NFB’s 30 Decisive Battles Of The World: Pharsalus

Chronological order? Boring!

So how are we going to do this? Through some short, quick headings namely:

Name, When, Where, Type, Forces/Commanders, Quote, What Happened

and then, the important part, why it is decisive in each of my own four interpretations:

1. It’s immediate effect on that war or conflict.
2. It’s technological or tactical innovations.
3. It’s macro-historical effect.
4. It’s role in a nation (or people’s) history and culture.

Let’s begin, shall we?

Name: The Battle of Pharsalus
The War: Caesar’s Civil War, the first phase of the extensive Roman Republic Civil Wars.
When: 9 August, 48 BC.
Where: Pharsalus, Eastern Greece (the exact site is disputed, but it is in this general area).
Type: Land
Force/Commanders: Circa 30’000 Legionnaires, Auxiliaries and cavalry of the Populares faction under Julius Caesar and Mark Anthony against 60’000 Legionnaires, Auxiliaries and cavalry of the Optimates faction under Pompey Magnus.


Wars worse than civil on Emathian plains,
and crime let loose we sing; how Rome’s high race
plunged in her vitals her victorious sword;
armies akin embattled, with the force
of all the shaken earth bent on the fray;
and burst asunder, to the common guilt,
a kingdom’s compact; eagle with eagle met,
standard to standard, spear opposed to spear.

-Pharsalia, Lucan.

What Happened: 

The Roman Republic was gripped by Civil War, a conflict between two great military minds. Pompey Magnus, leading the Senatorial faction, had attempted to play a waiting game, retreating to consolidate his power in Greece while Caesar dealt with matters in recently conquered Italy and the west. Arriving in Greece to face Pompey, Caesar faced setback after setback, most notably a near decisive defeat at Dyrrhachium, followed by an extensive period where Pompey delayed another engagement, seeking to starve the Populaires out.

Eventually, at the urging of less militarily capable Senators, Pompey moved to engage Caesar at Pharsalus, outnumbering his adversary at least 2-1, maybe more.

Caesar correctly guessed (or learned beforehand) that Pompey would attempt to use his greater cavalry numbers to try to flank him. While the main forces met in the centre (Caesar’s men wisely refrained from a long charge, meeting the Optimate army fresh and ready), he had his own smaller cavalry force retreat from Pompey’s horse. When they pursued, he unleashed a hidden force of light troops, spear throwers and other missile experts. The Optimate cavalry panicked and routed from the unexpected assault.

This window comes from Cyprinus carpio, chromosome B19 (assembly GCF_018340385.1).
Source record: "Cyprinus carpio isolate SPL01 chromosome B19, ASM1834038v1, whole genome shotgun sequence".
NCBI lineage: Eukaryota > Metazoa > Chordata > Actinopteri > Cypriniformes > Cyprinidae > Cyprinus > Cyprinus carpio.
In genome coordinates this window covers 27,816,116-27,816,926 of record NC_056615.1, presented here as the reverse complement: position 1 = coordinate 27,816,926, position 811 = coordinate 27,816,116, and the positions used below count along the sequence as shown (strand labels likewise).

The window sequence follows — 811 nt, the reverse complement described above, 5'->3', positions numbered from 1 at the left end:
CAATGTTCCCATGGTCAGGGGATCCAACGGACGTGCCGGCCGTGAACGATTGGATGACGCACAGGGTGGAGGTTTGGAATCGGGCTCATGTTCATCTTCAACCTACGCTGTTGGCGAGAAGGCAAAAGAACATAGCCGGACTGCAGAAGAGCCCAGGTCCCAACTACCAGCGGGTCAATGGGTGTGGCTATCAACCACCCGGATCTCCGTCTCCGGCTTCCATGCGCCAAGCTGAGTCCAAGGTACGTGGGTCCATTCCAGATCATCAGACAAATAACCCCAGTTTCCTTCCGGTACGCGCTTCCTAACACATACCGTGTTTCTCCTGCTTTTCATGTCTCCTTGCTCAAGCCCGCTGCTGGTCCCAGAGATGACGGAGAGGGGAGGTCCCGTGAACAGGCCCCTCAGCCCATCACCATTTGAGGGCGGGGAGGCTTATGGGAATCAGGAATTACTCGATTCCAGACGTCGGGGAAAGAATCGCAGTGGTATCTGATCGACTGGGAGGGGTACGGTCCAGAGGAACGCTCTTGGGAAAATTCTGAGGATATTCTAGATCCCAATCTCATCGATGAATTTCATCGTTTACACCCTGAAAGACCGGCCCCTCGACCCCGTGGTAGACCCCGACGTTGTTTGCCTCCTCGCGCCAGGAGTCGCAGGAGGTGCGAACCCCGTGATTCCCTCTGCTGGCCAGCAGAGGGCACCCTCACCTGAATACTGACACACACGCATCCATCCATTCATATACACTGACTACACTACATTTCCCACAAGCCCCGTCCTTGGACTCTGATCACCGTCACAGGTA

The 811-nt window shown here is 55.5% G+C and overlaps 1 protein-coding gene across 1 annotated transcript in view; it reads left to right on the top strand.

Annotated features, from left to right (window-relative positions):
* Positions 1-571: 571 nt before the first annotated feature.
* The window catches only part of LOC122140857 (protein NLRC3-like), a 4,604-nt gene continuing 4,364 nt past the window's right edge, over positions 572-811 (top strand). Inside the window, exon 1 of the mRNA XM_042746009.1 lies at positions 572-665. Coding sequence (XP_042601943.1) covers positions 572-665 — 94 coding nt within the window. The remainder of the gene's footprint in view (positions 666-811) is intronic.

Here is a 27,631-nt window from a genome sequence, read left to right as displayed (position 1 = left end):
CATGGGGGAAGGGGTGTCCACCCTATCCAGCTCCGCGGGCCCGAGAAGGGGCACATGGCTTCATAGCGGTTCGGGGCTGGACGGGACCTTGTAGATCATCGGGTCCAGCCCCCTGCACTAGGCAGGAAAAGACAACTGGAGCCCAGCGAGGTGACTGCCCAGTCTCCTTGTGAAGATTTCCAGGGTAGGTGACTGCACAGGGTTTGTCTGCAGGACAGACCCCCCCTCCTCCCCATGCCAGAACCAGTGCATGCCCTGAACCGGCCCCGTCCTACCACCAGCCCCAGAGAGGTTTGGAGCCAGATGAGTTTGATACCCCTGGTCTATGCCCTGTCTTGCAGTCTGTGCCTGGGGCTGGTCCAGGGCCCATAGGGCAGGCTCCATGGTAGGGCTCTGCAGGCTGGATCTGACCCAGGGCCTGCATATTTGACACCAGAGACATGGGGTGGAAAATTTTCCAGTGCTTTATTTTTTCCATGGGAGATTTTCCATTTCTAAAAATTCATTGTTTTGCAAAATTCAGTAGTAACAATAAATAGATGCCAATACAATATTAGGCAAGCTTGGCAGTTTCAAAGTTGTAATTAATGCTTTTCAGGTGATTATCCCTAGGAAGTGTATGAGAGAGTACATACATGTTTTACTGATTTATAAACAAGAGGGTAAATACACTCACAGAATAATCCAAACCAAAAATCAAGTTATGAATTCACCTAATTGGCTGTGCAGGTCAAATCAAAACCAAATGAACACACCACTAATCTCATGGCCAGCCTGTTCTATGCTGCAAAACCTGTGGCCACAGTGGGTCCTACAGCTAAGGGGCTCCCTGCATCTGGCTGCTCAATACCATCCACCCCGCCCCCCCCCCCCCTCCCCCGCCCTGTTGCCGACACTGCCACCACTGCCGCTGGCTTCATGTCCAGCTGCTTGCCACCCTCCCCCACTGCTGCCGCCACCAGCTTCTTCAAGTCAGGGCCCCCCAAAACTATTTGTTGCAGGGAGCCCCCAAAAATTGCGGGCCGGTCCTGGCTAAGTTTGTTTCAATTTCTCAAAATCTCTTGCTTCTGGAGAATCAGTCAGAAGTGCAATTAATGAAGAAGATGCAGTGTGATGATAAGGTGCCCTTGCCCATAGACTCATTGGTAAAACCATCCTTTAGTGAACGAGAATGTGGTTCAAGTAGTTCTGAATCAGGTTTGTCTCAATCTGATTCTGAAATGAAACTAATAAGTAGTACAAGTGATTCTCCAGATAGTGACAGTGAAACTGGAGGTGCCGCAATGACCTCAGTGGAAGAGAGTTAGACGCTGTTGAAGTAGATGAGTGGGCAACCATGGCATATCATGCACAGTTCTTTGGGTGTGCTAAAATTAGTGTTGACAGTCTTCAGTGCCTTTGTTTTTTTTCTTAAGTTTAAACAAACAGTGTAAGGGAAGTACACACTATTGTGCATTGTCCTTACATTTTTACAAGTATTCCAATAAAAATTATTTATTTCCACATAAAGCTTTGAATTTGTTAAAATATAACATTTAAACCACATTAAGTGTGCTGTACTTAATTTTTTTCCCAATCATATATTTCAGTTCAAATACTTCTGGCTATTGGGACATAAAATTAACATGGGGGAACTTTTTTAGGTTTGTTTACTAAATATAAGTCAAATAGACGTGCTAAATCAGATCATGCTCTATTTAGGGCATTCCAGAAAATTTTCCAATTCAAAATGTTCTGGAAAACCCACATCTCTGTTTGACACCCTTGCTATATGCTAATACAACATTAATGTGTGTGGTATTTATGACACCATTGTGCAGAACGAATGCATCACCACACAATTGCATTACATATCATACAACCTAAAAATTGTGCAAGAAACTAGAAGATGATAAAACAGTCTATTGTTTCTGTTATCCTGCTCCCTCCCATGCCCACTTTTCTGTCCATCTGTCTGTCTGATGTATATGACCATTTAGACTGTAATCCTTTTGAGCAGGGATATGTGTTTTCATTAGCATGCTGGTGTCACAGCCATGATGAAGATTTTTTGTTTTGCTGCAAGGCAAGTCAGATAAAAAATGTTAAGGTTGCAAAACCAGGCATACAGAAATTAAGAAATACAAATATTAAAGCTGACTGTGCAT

Caesar was able to flank Pompey’s force himself, and with his clever interchanging of troops at the front of the deployment, advanced with a less tired army. Pompey’s force broke and fled.

The Optimates abandoned the area en masse. Pompey was soon dead at the hands of the Ptolemaic dynasty in Egypt and Caesar was left as the most powerful force in the Roman world.

Why It’s Decisive – Impact On That War

It effectively ended the first phase of the Republic Civil War in Caesars’ favour. The Optimates couldn’t assemble another force to really challenge Caesar, and they either fled into exile permanently, committed suicide, or requested amnesty from the new ruler of Rome (usually granted). The result allowed Caesar to become the only power of Rome, dictator for life. He wouldn’t hold it very long, thanks to Brutus and co., but his family line wasn’t done yet.

Technological/Tactical Innovations

Little, though it was a good example of the way Caesar could cycle through his troops during a battle.

Macro-historical Importance

Immense. By defeating the Optimates, Caesar effectively ended the Roman Republic. No military force could challenge him. When he was assassinated, his heir, Octavian, carried on his work and position. Though Julius Caesar is not considered the first Emperor of Rome, he certainly made sure the position came into being. Hie heirs became the executive of the perhaps the greatest Empire in European history, one whose legacy is defined by its change in governance around the turn of the millennium.

The Roman Republic fell and the Empire rose. An Empire that advanced outwards in all directions, became the cradle of Christianity, and inspired artists, militaries and rulers to this day. What would have happened if Pompey had carried the day? Who knows. The Republic might have endured, or maybe Magnus would have been dictator. Either way, a big difference.

In National Consciousness

In the time period, Pharsalus was considered Caesar’s greatest victory and a titanic clash of Roman heroes. It was immortalised by the poet Lucan in his Pharsalia (quoted above.) But it was overshadowed by future battles in the Civil War, most notably Phillipi and Actium.

Today, the battle itself means little, though its effect doesn’t. Modern Italy makes sure to play up its ancient history, for tourism purposes if nothing else. The brutal civil war period is a large part of that, a time of larger than life figures, the downfall of the republic, a nation torn apart. And Pharsalus was at its heart.

For more of NFBs Decisive Battles check out the index here.

This entry was posted in History, NFBs Decisive Battles Of The World, War and tagged , , , , , , , , , , . Bookmark the permalink.

4 Responses to NFB’s 30 Decisive Battles Of The World: Pharsalus

  1. Pingback: NFB’s 30 Decisive Battles Of The World: Pharsalus « zapjens'

  2. Pingback: NFB's 30 Decisive Battles Of The World: Pharsalus « zaptext

  3. Pingback: NFBs Decisive Battles Of The World: Index | Never Felt Better

  4. Pingback: NFB’s 30 Decisive Battles Of The World: Pharsalus « jensens

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